I had a delightful experience today.
My car decided to misbehave and went on strike on my way to run a few errands. My ever-helpful son-in-law Shlomi, who works for his father's auto parts store, arrived with a technician who managed to get it to a neighboring garage. The immobilizer had gone berserk, apparently, and was shutting down the motor every time I put it in gear.
Nothing daunted, I decided to take the bus into the town center, where I needed to go. I was raised, after all, to be a big fan of public transport and to regard the selfish car owner as lacking in civic duty. Initially this seemed like a good idea, as parking is always a problem, and I wasn't going to be shlepping any large or heavy packages anywhere. I haven't been on any form of public transportation since we bought our second-hand Hyundai Getz from Avis three years ago. When downtown Jerusalem was dug up, rather in the manner of the trenches of Ypres or Verdun, for the light railway, what had been a 20 minute bus trip from my house to my place of work, across from the open air Machaneh Yehuda market, on bus line 18 became a 2 hour nightmare. Buses were diverted to a narrow street that runs parallel to Jaffa Road, one of Jerusalem's major thoroughfares, and with 800 buses a day scraping by each other on Agrippas Street, which ought really to be one way, it literally WAS faster to walk. [Recently it became known that the bus company, hand in glove with the light railway management, was bribed to continue the detour after the completion of the railway so the public would take the trains more often]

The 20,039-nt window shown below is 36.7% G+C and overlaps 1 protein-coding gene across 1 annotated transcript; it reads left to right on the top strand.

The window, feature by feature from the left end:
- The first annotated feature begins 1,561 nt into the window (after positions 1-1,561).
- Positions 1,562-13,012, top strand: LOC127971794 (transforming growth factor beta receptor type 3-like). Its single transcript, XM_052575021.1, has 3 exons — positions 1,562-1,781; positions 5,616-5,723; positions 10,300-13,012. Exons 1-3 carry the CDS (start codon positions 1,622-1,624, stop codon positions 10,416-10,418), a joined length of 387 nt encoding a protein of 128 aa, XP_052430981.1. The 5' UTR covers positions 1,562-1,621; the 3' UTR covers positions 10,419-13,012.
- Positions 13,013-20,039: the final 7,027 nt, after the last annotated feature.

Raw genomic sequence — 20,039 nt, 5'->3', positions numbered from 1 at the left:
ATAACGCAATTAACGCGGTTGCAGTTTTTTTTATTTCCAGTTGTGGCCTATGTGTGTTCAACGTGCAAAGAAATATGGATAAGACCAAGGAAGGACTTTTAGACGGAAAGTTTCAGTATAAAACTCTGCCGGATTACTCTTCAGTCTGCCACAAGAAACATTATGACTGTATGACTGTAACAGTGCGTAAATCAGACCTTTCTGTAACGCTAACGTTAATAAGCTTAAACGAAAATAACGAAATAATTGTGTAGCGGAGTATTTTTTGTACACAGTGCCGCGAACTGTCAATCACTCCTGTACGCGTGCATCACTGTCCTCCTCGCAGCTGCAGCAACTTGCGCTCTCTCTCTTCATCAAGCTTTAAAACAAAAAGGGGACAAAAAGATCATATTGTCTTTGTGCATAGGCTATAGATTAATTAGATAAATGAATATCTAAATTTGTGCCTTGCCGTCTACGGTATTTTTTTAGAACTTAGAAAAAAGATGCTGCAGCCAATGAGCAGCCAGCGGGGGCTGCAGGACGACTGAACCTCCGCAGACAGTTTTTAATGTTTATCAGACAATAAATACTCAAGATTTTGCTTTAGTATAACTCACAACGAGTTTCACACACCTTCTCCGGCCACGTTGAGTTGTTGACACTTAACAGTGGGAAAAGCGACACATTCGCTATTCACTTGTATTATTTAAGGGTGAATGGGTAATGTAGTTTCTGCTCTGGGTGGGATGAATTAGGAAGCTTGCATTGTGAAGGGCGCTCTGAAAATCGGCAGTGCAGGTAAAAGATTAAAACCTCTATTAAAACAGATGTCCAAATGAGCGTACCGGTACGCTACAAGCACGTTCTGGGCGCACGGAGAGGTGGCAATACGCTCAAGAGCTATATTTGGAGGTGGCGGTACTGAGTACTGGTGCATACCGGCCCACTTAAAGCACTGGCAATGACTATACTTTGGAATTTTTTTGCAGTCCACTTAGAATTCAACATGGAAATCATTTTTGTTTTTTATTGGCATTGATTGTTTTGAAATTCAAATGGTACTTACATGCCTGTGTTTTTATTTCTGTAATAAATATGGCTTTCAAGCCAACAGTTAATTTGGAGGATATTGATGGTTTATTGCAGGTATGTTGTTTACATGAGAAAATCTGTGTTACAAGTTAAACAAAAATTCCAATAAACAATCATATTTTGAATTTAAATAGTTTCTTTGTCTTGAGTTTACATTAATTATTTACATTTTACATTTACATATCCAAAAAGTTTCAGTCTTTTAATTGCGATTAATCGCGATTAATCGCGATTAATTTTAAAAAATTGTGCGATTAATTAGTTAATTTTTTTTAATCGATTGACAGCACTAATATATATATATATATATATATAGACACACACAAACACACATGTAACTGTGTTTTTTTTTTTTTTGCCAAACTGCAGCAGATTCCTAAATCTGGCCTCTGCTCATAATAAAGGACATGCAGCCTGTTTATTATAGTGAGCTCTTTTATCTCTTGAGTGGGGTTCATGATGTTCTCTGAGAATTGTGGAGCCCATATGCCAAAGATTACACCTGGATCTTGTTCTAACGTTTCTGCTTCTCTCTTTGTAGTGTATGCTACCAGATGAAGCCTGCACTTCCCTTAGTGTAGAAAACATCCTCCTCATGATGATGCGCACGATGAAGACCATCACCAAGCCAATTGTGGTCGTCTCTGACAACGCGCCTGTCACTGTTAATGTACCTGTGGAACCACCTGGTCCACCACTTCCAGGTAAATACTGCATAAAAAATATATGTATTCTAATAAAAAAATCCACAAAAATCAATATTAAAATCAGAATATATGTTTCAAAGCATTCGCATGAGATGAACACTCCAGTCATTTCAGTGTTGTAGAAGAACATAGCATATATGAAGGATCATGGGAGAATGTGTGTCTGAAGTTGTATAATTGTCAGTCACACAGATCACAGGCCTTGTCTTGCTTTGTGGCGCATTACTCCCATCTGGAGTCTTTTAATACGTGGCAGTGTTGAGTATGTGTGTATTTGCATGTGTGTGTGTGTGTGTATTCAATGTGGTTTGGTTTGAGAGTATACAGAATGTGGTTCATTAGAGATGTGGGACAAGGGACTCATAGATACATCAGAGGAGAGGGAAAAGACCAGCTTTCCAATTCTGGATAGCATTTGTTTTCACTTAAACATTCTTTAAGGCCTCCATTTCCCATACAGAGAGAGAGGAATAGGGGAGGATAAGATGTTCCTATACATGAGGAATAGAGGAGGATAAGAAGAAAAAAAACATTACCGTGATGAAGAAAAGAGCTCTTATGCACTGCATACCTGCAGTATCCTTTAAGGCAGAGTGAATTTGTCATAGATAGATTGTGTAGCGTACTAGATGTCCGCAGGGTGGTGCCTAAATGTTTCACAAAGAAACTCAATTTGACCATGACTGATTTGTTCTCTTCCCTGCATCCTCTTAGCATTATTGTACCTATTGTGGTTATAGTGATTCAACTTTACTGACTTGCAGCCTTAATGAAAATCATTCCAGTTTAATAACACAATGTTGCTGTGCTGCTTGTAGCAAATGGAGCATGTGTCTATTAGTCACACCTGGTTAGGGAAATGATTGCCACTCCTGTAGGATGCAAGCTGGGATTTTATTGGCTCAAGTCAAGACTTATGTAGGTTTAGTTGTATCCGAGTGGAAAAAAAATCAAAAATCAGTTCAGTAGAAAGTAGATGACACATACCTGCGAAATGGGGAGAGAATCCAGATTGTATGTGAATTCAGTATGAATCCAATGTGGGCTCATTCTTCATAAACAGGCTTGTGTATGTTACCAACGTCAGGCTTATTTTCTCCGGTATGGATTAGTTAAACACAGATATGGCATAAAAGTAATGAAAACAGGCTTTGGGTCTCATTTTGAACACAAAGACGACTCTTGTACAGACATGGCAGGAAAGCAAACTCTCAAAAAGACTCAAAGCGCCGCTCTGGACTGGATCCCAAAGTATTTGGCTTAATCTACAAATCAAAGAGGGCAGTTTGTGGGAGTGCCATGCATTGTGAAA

I only had to wait a few minutes for the bus heading into town. It rapidly filled up to the point where sardines would have complained but I am now completely unashamed to take a place reserved for the handicapped and will show my hip replacement card to anyone who challenges me [I suppose it's some kind of a compliment that I don't look old enough to get a senior citizen seat -- I'll be 66 tomorrow]. It was interesting to watch the scenery rather than the road. Anyone who has ever driven in Israel will understand that it is dangerous to even blink when behind the wheel unless one wants to collide with a cellphone user in the wrong lane or a pedestrian who thinks crosswalks are for sissies. I also stared out the window to avoid catching the eye of some octogenarian who'd give me an "accidental" whack with his cane to encourage me to give him or her my seat.
It only took about 45 minutes to get to my destination. Can't complain; the bus had functioning airconditioning and whenever someone asked him to turn it off, the driver mimed that he was deaf.
Did the various things I had to do, and went back to the bus stop for the return journey. It was 3:15 p.m. After over 10 buses of other lines went by, my bus arrived at 4 p.m. [This is one of the most heavily traveled routes in the city, btw, not some line going to distant suburbs]. It was dirty, no functioning airconditioning, packed to the gills already -- in fact, the bus was so decrepit that its fare machine didn't work either, so we all traveled for free. I got to the garage in the southern neighborhood of Talpiot at five minutes to five, having traveled less than 5 km. You can go from Jerusalem to Tel Aviv in half the time.
Thank heaven tomorrow I'll have the use of my car again [immobilizer disabled]. And should anyone from the Egged Bus Cooperative be reading this [extremely unlikely], I want to thank you all for reminding me why I have chosen to clog up the roads and pollute the air with my little Getz, your service is so abominable. Please God, it will be at least another three years before I ride on one of your buses again.
|Your Brain is Green|